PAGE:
Looking forward to the future of Threadripper based workstations - The Dell Precision 7865 can pack up to 64 cores in a standard ATX tower form factor. Definitely not cheap, but exciting to see nonetheless!

Second hand servers

As of this writing, the same issue that is faced with workstations is impacting servers ten fold. Most hardware vendors are officially ending support for socket 2011-3 based servers, such as PowerEdge 13G, HPE Proliant G9, and Cisco UCS M4 systems. These are also falling out of support with ESXi 8.0, as they were originally introduced in 2014. The next generation of each (14G, G10, M5) are difficult to find on eBay for a decent price. I'll post an update to this in another blog post later this year, as I expect more second hand hardware will drop in price closer to the EOL of the older generations.

White box builds

Building out hardware that is intended for gaming and enthusiast builds has some caveats. Most gaming systems use a Realtek NIC for gigabit or 2.5Gbe networking onboard. These cards are not supported with ESXi as there is no compatible driver. Our options are:

  • Find a board with i226-V onboard (i225 for most gaming boards had many issues, regardless of revision)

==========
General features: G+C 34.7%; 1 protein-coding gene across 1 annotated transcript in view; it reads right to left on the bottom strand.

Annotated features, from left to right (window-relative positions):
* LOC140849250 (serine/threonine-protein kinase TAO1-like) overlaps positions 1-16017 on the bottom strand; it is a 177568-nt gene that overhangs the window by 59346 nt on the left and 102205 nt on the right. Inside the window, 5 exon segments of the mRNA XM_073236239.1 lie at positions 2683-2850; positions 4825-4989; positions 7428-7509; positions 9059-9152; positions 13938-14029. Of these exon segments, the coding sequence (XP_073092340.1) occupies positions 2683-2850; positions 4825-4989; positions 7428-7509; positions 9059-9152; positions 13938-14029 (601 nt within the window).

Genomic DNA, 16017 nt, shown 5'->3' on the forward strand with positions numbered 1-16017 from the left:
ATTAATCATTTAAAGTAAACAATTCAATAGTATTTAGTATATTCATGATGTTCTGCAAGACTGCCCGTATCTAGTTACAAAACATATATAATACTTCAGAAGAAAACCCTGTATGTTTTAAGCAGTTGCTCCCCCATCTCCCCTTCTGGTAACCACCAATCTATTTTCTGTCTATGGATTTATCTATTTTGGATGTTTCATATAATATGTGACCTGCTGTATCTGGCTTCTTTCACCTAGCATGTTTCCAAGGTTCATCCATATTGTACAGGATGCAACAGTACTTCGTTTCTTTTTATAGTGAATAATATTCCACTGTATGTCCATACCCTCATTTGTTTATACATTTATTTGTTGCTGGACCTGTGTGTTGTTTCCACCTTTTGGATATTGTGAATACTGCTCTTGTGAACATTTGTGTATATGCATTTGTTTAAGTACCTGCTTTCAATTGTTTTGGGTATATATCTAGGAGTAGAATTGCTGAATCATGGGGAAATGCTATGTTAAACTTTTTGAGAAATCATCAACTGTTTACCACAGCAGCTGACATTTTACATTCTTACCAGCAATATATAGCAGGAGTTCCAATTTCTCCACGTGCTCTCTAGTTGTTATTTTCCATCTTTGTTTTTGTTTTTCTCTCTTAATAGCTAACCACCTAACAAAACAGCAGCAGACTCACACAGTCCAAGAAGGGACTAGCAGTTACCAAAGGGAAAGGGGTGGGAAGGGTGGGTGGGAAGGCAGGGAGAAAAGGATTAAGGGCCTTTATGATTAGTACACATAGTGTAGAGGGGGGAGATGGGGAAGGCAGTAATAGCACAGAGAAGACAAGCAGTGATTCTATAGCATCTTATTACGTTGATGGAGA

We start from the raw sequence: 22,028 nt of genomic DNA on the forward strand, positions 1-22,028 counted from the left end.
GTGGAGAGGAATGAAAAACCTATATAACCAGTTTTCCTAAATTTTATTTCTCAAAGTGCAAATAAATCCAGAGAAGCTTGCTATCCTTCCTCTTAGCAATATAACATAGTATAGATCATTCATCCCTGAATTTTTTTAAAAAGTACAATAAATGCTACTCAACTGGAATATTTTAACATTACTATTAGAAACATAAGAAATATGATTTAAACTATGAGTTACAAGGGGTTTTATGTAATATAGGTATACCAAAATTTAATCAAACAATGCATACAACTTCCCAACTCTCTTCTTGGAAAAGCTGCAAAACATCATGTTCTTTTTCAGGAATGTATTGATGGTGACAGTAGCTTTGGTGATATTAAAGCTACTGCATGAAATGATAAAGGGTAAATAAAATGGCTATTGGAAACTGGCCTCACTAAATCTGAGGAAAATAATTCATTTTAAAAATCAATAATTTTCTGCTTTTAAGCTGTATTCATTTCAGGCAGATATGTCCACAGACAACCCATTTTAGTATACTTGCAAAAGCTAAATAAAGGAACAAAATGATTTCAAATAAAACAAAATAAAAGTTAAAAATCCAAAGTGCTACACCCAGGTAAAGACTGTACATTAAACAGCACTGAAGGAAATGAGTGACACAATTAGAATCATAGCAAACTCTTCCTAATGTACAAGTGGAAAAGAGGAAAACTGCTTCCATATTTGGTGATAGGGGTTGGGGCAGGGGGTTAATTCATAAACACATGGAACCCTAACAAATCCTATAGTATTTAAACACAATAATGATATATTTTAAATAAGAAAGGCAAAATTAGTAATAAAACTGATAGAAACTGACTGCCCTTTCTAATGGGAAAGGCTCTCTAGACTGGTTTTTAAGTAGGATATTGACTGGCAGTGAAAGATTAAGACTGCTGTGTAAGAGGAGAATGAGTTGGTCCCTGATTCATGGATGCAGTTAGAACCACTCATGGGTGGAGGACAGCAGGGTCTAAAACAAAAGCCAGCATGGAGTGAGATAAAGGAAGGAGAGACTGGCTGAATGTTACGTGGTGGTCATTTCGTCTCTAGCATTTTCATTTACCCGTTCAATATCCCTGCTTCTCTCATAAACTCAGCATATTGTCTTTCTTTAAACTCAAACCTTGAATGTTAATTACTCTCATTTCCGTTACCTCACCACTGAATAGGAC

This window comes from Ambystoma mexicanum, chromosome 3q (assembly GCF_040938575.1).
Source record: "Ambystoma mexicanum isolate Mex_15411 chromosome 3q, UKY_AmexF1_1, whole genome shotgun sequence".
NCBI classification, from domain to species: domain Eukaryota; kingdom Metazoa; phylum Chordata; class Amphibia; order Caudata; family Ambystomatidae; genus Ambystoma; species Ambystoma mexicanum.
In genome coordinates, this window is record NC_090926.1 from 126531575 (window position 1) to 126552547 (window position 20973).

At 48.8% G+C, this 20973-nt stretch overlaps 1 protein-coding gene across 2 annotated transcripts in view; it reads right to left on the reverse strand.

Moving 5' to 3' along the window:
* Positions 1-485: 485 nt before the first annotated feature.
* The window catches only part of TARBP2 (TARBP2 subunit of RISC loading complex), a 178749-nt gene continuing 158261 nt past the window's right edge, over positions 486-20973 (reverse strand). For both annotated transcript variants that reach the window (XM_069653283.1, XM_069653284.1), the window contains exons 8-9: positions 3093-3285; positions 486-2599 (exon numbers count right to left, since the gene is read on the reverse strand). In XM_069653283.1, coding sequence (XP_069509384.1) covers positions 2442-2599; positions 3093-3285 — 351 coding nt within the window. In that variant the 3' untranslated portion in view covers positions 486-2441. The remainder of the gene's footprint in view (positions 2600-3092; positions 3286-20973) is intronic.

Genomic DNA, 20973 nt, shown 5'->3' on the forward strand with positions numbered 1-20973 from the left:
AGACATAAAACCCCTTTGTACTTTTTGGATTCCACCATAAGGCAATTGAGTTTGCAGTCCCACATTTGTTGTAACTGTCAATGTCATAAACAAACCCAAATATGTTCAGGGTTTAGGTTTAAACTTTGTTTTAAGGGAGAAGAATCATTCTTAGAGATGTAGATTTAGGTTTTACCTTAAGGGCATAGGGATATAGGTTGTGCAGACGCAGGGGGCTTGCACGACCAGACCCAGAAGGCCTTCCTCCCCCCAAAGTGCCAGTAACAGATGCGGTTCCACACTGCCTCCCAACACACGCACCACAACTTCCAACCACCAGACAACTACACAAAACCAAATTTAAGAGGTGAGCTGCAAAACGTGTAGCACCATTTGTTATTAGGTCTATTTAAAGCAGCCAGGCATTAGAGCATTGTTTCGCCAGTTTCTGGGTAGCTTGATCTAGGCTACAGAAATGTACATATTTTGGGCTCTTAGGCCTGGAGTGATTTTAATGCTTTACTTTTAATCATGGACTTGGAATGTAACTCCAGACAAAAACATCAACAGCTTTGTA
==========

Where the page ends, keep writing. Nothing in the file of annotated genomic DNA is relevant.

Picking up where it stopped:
• Add a supported USB NIC with the Fling driver
  • Add a supported PCI-e NIC (and/or HBA if using a CPU with onboard graphics enabled)
AM4 builds that can make use of the Ryzen 7 5700G or Intel builds with onboard graphics can allow for multiple supported network cards. Enthusiast boards, such as the B550, have many of the similar options you'd expect to see on a server board regarding BIOS options. If you want to add in KVM-like capabilities, you can also invest in a Raspberry Pi based PiKVM solution that can allow for remote out of band management, but these cost quite a bit for a quality of life feature.
SuperMicro also has some relatively cost effective hardware available second hand on eBay, such as the H11SSL motherboard at $400 USD, which supports 8-32 cores (or up to 64 if it's revision 2.0), although you still need to factor in the cost of a heatsink, CPU and ECC memory.

Evacuate ESXi host without DRS

One of the biggest draws to vSphere Enterprise Plus licensing is the Distributed Resource Scheduler feature. DRS allows for recommendations ...